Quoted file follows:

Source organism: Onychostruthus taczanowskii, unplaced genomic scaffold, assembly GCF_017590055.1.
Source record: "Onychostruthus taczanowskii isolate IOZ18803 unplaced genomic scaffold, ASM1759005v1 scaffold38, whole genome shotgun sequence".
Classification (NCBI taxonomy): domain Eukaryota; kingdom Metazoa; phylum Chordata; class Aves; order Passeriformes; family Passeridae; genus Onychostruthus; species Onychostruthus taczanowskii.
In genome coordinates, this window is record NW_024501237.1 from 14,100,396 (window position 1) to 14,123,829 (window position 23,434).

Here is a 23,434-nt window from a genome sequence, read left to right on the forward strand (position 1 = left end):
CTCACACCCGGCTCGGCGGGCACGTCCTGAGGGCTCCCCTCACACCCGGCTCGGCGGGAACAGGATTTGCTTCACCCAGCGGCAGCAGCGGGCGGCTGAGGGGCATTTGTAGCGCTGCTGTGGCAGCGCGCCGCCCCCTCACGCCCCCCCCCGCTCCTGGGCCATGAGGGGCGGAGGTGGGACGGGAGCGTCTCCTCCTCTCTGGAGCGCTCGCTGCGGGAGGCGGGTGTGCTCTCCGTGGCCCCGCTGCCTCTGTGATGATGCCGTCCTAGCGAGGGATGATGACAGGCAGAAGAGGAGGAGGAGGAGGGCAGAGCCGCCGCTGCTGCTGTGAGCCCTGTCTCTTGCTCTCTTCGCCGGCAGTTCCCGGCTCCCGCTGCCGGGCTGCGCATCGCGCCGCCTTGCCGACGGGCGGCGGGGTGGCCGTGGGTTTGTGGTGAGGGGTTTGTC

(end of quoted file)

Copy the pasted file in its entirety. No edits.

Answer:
Source organism: Onychostruthus taczanowskii, unplaced genomic scaffold, assembly GCF_017590055.1.
Source record: "Onychostruthus taczanowskii isolate IOZ18803 unplaced genomic scaffold, ASM1759005v1 scaffold38, whole genome shotgun sequence".
Classification (NCBI taxonomy): domain Eukaryota; kingdom Metazoa; phylum Chordata; class Aves; order Passeriformes; family Passeridae; genus Onychostruthus; species Onychostruthus taczanowskii.
In genome coordinates, this window is record NW_024501237.1 from 14,100,396 (window position 1) to 14,123,829 (window position 23,434).

Here is a 23,434-nt window from a genome sequence, read left to right on the forward strand (position 1 = left end):
CTCACACCCGGCTCGGCGGGCACGTCCTGAGGGCTCCCCTCACACCCGGCTCGGCGGGAACAGGATTTGCTTCACCCAGCGGCAGCAGCGGGCGGCTGAGGGGCATTTGTAGCGCTGCTGTGGCAGCGCGCCGCCCCCTCACGCCCCCCCCCGCTCCTGGGCCATGAGGGGCGGAGGTGGGACGGGAGCGTCTCCTCCTCTCTGGAGCGCTCGCTGCGGGAGGCGGGTGTGCTCTCCGTGGCCCCGCTGCCTCTGTGATGATGCCGTCCTAGCGAGGGATGATGACAGGCAGAAGAGGAGGAGGAGGAGGGCAGAGCCGCCGCTGCTGCTGTGAGCCCTGTCTCTTGCTCTCTTCGCCGGCAGTTCCCGGCTCCCGCTGCCGGGCTGCGCATCGCGCCGCCTTGCCGACGGGCGGCGGGGTGGCCGTGGGTTTGTGGTGAGGGGTTTGTC